The New Grading Policy – What You Need to Know


Sam Hwang, Education Editor

A lot has changed since the pandemic, and these changes have now extended to even the grading policy. Through a series of district wide reforms, Clark County School District intends to promote student success and adopt a grading policy embodying its core values of “equity, accountability, and high expectations for all students.” The goal of the reforms is to “ensure students’ grades more accurately reflect their knowledge and skills by minimizing the impact of non-academic factors by reporting these separately.” CCSD’s written statements are admirable, but it is important that all parents, teachers, and students understand what they mean in terms of application.

To meet these ends, the following changes have been made to the grading policy:

  1. Summative grades are worth 90% of the overall grade; formative grades are worth 10% of the overall grade. Summative grades are those designed to measure understanding of a topic, and they include tests, projects, final essays, semester exams, presentations, etc… Formative assessments include tickets-out the door, collaborative work, demonstrative work in class, and other items that have been associated with “homework.”
    In addition to these changes, no extra credit can be given. 
  2. A “minimum F” policy has been implemented, meaning that the lowest score a student can receive on anything is a 50%. The new grading scale is as follow:
    A: 90-100 (Excellent)
    B: 80-89 (Above Average)
    C: 70-79 (Average)
    D: 60-69 (Emergent)
    F: 50-59 (No evidence)
  3. The removal of “behavior” from the grading process. Only the summative and formative grades that demonstrate a student’s understanding of the content will contribute toward grades. There are no penalties for late work, responsibility, participation, etc. Instead, these are reflected in a separate “citizenship grade.”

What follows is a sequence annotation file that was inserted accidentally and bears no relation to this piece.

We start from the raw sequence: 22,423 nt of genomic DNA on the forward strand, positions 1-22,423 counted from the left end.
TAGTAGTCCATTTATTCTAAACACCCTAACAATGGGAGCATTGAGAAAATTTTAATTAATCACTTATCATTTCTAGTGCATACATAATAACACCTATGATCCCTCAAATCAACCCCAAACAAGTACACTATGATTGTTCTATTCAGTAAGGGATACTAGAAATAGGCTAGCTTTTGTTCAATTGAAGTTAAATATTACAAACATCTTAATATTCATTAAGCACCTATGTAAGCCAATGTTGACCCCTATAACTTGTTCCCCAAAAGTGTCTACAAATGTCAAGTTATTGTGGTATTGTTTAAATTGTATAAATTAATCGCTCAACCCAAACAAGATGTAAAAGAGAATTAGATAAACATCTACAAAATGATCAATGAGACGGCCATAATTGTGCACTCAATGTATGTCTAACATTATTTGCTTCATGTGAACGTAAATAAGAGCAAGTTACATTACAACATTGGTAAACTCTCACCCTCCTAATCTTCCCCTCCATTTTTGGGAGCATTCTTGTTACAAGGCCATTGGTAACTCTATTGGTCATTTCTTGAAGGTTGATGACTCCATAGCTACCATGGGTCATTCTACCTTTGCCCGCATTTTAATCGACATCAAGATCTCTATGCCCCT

However, work must still be turned in 1 week before progress and quarter grades are released. The specific due dates are up to teacher discretion. 
  4. There is an allowance of retakes for students who scored below 75%. These re-assessments can be taken up to one week after the initial assessment, and the student can earn up to a 75% on the re-assessment. Only the highest grade out of the initial score and retake score will be put into the grade book. 

The changes made to Clark’s grading policy and all of the schools in CCSD grant students more control over how and when they choose to do their work. It also provides them with opportunities for improvement if they fail a test or summative assessment, which serves as a counterbalance to the fact that summative grades are worth 90% of the overall grade. Although the remaining 10% devoted to homework and practice opportunities may seem to be a negligible amount, it is imperative that every student completes their work to ensure they can perform well on the summative assessments. 

Although the new policy appears to be generous and more understanding of failure, the same core principles for success still apply. For students to succeed, they must continue to be dedicated and hardworking; ultimately, a student’s success under any grading policy depends on their own motivation and will to succeed.